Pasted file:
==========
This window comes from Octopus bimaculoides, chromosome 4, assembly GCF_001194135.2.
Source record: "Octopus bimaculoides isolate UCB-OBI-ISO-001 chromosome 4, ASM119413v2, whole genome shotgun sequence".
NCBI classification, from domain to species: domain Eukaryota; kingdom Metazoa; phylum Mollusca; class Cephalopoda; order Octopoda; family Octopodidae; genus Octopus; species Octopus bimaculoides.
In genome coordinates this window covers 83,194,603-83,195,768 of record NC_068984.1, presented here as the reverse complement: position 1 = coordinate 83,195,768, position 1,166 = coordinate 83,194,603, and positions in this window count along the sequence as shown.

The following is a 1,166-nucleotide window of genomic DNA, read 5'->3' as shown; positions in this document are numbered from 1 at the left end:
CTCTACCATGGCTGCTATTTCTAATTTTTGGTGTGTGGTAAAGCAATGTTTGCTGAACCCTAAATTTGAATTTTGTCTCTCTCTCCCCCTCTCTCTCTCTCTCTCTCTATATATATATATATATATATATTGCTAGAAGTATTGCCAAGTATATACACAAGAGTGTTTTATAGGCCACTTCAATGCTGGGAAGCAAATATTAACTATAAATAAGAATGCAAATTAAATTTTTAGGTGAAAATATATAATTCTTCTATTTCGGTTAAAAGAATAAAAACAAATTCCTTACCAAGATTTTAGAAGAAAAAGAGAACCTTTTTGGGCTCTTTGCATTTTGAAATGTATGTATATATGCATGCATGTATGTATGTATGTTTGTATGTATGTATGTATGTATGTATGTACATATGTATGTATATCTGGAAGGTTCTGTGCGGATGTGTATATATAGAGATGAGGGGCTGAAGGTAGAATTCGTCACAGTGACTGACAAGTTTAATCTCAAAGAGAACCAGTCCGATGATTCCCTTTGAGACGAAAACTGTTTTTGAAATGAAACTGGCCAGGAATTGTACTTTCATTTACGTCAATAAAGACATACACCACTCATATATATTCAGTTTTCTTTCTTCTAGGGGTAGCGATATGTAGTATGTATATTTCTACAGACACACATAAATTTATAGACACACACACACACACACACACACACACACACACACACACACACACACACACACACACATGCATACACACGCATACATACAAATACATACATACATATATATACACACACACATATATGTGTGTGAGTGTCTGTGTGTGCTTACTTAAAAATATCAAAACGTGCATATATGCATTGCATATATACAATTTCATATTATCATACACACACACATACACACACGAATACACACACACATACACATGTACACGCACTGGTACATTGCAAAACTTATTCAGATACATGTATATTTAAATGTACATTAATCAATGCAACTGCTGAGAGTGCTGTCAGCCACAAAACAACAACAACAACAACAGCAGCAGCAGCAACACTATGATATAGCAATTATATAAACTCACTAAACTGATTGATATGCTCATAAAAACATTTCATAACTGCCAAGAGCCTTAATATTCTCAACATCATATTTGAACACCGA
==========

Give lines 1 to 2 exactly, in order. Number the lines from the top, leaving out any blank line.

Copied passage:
This window comes from Octopus bimaculoides, chromosome 4, assembly GCF_001194135.2.
Source record: "Octopus bimaculoides isolate UCB-OBI-ISO-001 chromosome 4, ASM119413v2, whole genome shotgun sequence".